NATO’s Southern Strategy at a Crossroads

Civis Mundi Digitaal #54

door Sinan Ülgen


The security landscape in NATO’s Southern neighborhood continues to evolve, broadening the alliance’s physical and political challenges at a time when strains on transatlantic relationships are intensifying. If the alliance is to remain effective, these challenges, ranging from Russia’s forward military presence in Syria to Turkey’s more assertive, securitized outlook, need to be countered by a more sustainable and ambitious strategy for the Southern flank. NATO must protect, adapt, and advance its role in the neighborhood. In particular, the alliance must achieve consensus on the scope of its political role and on the division of labor between itself and the EU. Of course, this requires that NATO members place a common response to threats high on their agendas, alongside their national interests. Only then can NATO plan, resource, and monitor appropriate actions to prevent insecurity spillovers and escalation.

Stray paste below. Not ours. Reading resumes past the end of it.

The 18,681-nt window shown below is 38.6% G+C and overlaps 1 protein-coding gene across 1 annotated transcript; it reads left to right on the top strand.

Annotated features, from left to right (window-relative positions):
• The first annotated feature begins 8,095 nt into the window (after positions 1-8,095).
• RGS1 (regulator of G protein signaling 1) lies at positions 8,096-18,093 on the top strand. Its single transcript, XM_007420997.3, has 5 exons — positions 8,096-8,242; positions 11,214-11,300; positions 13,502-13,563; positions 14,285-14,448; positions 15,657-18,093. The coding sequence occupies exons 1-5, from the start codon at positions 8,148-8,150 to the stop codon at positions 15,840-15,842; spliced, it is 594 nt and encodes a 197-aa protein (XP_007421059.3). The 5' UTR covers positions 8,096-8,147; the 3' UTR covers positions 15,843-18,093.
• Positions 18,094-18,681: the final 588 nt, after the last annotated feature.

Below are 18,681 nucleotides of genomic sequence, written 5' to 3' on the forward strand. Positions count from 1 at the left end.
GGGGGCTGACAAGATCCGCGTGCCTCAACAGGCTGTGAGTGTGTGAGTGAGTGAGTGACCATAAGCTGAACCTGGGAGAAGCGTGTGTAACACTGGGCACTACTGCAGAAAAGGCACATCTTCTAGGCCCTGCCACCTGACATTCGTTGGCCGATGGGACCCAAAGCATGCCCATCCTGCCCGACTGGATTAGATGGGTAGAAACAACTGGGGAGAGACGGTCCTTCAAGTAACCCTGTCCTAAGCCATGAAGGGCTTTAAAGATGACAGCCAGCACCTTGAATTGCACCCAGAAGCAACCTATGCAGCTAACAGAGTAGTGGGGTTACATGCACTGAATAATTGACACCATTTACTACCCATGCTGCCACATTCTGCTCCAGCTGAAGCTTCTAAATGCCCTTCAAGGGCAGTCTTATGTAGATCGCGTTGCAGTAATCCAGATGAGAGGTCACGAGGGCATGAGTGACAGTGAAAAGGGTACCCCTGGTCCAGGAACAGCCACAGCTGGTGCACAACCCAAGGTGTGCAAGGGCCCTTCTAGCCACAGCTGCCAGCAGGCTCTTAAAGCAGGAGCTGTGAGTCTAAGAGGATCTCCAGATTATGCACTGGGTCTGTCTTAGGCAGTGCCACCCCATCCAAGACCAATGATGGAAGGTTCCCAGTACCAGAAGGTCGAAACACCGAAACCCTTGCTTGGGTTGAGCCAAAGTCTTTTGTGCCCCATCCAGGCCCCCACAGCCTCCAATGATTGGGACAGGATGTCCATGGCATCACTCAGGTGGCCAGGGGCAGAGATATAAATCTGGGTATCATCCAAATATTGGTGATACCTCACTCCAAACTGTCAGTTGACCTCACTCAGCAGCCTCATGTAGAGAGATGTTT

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At a micro level, NATO demonstrates a degree of capacity and willingness to adapt, but it faces significant systemic obstacles. First and foremost, the alliance may be coming to a crossroads regarding its broader mandate and ambitions to project peace, security, and stability in the South. An assessment of some of the main structural transformations affecting the security landscape illustrates the urgent need to address the political conditions framing NATO’s possible response, with the aim of setting the alliance on a well-defined path.


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About the Author

Sinan Ülgen is a visiting scholar at Carnegie Europe in Brussels, where his research focuses on Turkish foreign policy, nuclear policy, cyberpolicy, and transatlantic relations. Follow him on Twitter @sinanulgen1.